[Peeyush Agarwal and Zarnaab Aswad are both 5th year law students at Dr. Ram Manohar Lohiya National Law University, Lucknow]
Consider this: X is an employee of Y Corporation, which is a leading steel manufacturing company whose scrips are listed on stock exchanges. X, being an employee gets to know that Y Corporation has just discovered huge deposits of iron ore that, if extracted, will increase the total supply of steel, thus influencing the steel price (downwards) in the commodities market while possibly increasing the prices of the scrip of Y Corporation in the stock market. Assume that this information is not yet disclosed to the public. So, X decides to exploit this informational advantage. He knows that his position as an employee of Y Corporation makes him an insider, so if he takes a position in securities of Y Corporation, he may be subjected to charges under insider trading regulations. To avoid those complications, he instead shorts on steel futures in the commodities derivatives market, and consequently books huge profits. X gained on account of exclusive access to superior information; the nature of his trade undermines the integrity of the market, although it would escape the clutches of insider trading regulations (or even anti-fraud regulations) of the Securities and Exchange Board of India (“SEBI”).
The apparent anomaly is the focus of this post. It seeks to suggest that though it may be more difficult to draw lines with respect to insider trading in commodity derivatives, the solution requires acknowledgement of the mischief at the very least.
Insider Trading Regulations of SEBI and its Applicability to Commodity Derivatives
“Securities” in the SEBI (Prohibition of Insider Trading) Regulations, 2015 (“Insider Trading Regulations”) means “securities” as defined in section 2(h) of the Securities Contract (Regulation) Act, 1956 (“SCR Act”) which, pursuant to the Securities (Amendment) Act, 2015, covers commodity derivatives within its ambit. However, an overall reading of the Insider Trading Regulations would suggest that they deal with the prohibition of insider trading only in corporate securities. To illustrate, unpublished price sensitive information (“UPSI”) has been defined under Regulation 2(1) (n) of the Insider Trading Regulations as:
“unpublished price sensitive information” means any information, relating to a company or its securities, directly or indirectly, that is not generally available which upon becoming generally available, is likely to materially affect the price of the securities…”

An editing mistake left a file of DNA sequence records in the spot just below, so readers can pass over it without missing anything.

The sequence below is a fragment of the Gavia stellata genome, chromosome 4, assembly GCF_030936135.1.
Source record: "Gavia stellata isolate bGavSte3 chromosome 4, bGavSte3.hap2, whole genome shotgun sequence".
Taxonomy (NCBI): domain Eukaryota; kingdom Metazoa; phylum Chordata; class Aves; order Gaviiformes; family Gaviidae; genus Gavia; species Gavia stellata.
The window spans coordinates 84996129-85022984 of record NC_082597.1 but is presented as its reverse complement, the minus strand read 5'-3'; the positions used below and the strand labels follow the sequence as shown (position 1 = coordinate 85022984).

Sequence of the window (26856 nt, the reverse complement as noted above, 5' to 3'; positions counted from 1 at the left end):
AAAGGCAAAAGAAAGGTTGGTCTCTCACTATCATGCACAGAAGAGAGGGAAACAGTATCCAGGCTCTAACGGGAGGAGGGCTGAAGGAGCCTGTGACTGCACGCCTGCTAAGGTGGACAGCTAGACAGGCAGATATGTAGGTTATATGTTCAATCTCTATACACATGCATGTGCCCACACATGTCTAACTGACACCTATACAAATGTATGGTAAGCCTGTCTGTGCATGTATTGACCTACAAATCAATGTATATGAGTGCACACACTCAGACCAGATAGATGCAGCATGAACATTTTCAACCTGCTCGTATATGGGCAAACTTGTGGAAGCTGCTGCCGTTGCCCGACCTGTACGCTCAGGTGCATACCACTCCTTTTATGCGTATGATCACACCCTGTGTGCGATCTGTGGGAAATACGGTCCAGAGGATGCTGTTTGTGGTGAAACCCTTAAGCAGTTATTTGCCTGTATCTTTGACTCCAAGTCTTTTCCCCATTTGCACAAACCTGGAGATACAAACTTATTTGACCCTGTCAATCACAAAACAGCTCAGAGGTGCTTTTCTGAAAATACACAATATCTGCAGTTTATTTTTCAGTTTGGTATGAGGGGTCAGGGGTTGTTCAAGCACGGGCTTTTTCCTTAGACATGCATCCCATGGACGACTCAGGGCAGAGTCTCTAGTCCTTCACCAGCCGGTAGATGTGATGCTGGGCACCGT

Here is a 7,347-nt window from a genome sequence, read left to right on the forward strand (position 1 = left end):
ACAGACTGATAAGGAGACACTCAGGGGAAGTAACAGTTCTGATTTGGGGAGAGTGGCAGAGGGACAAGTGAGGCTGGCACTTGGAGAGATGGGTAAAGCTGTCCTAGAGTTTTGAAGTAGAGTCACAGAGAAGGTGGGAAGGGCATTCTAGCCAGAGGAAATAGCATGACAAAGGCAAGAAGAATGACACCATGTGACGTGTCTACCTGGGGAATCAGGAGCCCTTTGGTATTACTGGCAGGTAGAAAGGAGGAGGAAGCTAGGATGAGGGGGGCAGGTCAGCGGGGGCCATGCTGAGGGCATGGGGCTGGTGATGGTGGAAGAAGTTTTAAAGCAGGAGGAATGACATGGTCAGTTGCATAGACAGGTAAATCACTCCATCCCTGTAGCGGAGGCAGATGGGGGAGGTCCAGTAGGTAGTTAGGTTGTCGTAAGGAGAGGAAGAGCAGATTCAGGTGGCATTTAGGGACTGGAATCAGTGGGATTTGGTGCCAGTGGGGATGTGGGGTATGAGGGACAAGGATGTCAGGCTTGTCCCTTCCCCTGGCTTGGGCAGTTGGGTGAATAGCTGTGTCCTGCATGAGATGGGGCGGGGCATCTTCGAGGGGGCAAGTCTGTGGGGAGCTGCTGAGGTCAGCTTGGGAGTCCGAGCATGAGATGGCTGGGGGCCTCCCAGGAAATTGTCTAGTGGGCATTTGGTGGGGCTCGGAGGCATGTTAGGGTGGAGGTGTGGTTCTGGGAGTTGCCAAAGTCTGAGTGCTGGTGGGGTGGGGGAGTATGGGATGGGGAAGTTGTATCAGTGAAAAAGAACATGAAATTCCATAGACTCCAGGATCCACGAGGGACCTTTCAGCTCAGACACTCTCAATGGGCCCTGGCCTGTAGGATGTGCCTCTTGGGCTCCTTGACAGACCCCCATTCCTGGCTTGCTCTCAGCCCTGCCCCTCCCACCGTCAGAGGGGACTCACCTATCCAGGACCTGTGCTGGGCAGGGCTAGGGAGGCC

The relevant operative provision to the facts at hand, namely regulation 4(1) of the said Regulations reads: “no insider shall trade in securities that are listed or proposed to be listed on a stock exchange when in possession of unpublished price sensitive information.” It is also relevant to note that “insider” under the regulations means any person who is: (a) a connected person (in relation to a company); or (b) in possession of or having access to UPSI. On this, there can be two possible interpretations. First, that X’s trade on the facts stated above would fall under Regulation 4(1) as he possessed UPSI and, being an insider, he traded in securities (steel futures) when in possession of such UPSI. Second, that X’s trades do not fall under the scope of Regulation 4(1) because: (1) he is not an “insider” for the purposes of steel futures, since his connection to Y Corporation as an employee of Y Corporation would not be relevant to his trade in commodities; and (2) the information that he possessed is not UPSI under the Insider Trading Regulations because UPSI can only be an information relating to a company or its securities that can affect the prices of the company’s securities only (and not that of commodities). Further, section 15G of the SEBI Act also prescribes punishment for dealing in “securities of a body corporate” on the basis of UPSI.
In the absence of specific norms, investor protection is left to the overbroad canons of the SEBI (Prohibition of Fraudulent and Unfair Trade Practices Relating to Securities Market) Regulations, 2003 “the “PFUTP Regulations”).
Insider Trading in Commodities Market: An Existential Debate
As mentioned above, insider trading as a concept has only been associated with corporate securities. Professor Andrew Verstein, in his paper on the same topic, lists out the common arguments made against the application of insider trading regulations to commodities:
1. Any information influencing commodities price is inherently public: For instance, if the monsoon fails, it would be common knowledge that harvest of a given commodity may be affected.
2. It is also argued that in commodities, no fiduciary duty is owed to anybody; there are no shareholders to betray. This is to say, X, in the abovementioned proposition did not owe a fiduciary duty to steel as a commodity, because it is inconceivable that steel can have an insider.
3. It has also been argued that commodities market participants would rationally prefer a regime of unlimited trading, given their sophistication and the need to hedge. This argument does not hold well in India because the basic intent of the Central Government for merger of the Forward Markets Commission with SEBI was to invite wider participants of end users-farmers, manufacturers, promoters, etc. within the overall framework.
On the other hand, it is not a stretch to imagine scenarios where exclusive nonpublic information, obtained by a person due to his unique position, can be abused. Consider the following:
1. Knowledge of government research or decision-making can give a trading advantage on non-public information. For instance, In India, the Commission for Agricultural Costs and Prices determines the minimum support prices of agricultural commodities, which certainly has a bearing on prices of their contracts on exchange platform. If one gets access to its report before it is made public, one gets an informational advantage over other participants.